Five students awarded American Australian Fellowships

September 14 / 144

Five University students have been awarded American Australian Association Education Fund Fellowships for up to $US40,000 to undertake advanced research at prestigious US institutions.

Only sixteen students across Australia received the 2014 fellowships.

The Education Fund was established to support the study and two-way flow of emerging innovators between the two countries in fields of sustainability, engineering and medicine.

It is the largest source of privately funded educational fellowships between Australia and the United States.

Deputy Vice-Chancellor (International) Susan Elliott said the fellowships played an important role in knowledge sharing between Australia and America.

“The opportunities these fellowships provide are invaluable and will contribute greatly to high level Australian American knowledge exchange,” Professor Elliott said.

Ron Tidhar from the Departments of Computing and Information Systems, Mathematics and Statistics and the Asia Institute, will use mathematical modelling and optimisation techniques to investigate entrepreneurial management and finance strategies within Stanford University’s Master of Science program.  

He plans to use his studies at Stanford as a launching pad for research into improving collaborative economic and scientific ties between the US, Australia and China.

Ashleigh Hood from the Department of Earth Sciences recently completed her PhD in geology studying the oxygenation of Earth’s early oceans.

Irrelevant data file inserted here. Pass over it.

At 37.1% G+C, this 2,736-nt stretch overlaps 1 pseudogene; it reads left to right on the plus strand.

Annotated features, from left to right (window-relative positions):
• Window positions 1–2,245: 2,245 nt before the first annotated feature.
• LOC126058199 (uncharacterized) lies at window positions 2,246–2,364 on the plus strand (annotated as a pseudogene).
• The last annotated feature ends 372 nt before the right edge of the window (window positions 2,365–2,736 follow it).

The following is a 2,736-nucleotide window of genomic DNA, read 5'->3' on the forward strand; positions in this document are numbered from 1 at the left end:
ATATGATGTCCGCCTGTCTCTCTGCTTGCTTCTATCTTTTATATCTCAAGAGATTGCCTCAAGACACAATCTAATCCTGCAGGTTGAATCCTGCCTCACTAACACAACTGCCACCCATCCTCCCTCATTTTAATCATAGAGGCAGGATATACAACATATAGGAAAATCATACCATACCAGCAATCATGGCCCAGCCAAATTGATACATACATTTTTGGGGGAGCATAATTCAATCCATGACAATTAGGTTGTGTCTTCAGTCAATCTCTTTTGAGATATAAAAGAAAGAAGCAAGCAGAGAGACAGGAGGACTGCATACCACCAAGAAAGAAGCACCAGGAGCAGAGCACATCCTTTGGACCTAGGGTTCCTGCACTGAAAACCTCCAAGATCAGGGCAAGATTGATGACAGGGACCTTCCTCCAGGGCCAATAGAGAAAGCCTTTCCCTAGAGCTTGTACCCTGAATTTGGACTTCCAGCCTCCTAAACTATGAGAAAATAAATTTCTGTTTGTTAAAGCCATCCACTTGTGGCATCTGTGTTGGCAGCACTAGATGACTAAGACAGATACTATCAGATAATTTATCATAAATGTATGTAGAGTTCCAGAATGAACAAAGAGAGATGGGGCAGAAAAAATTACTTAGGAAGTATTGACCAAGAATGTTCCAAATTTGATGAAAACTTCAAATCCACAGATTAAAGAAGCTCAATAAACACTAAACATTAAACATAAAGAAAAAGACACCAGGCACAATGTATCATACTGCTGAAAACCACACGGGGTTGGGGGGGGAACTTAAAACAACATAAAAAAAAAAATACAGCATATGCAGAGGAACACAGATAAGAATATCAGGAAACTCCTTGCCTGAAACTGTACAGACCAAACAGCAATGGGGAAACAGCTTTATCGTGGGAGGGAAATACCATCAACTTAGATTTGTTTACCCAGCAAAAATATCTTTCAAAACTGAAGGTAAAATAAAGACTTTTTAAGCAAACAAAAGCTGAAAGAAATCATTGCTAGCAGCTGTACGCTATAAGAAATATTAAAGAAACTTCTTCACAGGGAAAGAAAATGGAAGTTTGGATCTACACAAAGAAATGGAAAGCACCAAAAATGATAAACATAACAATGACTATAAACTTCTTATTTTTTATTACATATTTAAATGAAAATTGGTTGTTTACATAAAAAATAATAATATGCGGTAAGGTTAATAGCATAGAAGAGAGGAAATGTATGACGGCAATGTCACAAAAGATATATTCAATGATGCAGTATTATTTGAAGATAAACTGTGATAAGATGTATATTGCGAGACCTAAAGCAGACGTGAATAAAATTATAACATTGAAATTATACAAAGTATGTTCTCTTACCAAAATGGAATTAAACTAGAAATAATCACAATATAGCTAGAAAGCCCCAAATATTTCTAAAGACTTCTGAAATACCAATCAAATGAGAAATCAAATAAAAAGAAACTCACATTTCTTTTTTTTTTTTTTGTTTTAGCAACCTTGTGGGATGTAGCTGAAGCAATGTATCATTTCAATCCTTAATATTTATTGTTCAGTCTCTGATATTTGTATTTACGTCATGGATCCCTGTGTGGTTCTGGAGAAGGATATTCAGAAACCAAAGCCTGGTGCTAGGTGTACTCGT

She will work to extend knowledge of ocean evolution back over 2.5 billion years using new geo-chemical techniques as a postdoctoral researcher at Yale University.

Petter Nyman from the Department of Forest and Ecosystem Science seeks to develop models that allow land and water managers to better predict the effects of climate change, wildfire and drought on water supply from forested catchment. 

He will be working with the Eco-hydrology Research Group at the University of Washington to build a catchment evolution model framework for fire-prone Eucalyptus forests in southeast Australia.

Gabrielle Josling from the Faculty of Medicine, Dentistry and Health Sciences will aim to identify the triggers that lead the malaria parasite to change into its transmissible form. 

This process is an essential part of the parasite’s lifecycle, and understanding more about it could lead to the development of antimalarial drugs to eradicate the disease.

Claire Gordon, a PhD student from the Faculty of Medicine, Dentistry and Health Sciences and a Master of Arts student in Biomedical Informatics at Columbia University, aims to become a physician-scientist in infectious disease specialising in viral immunity.

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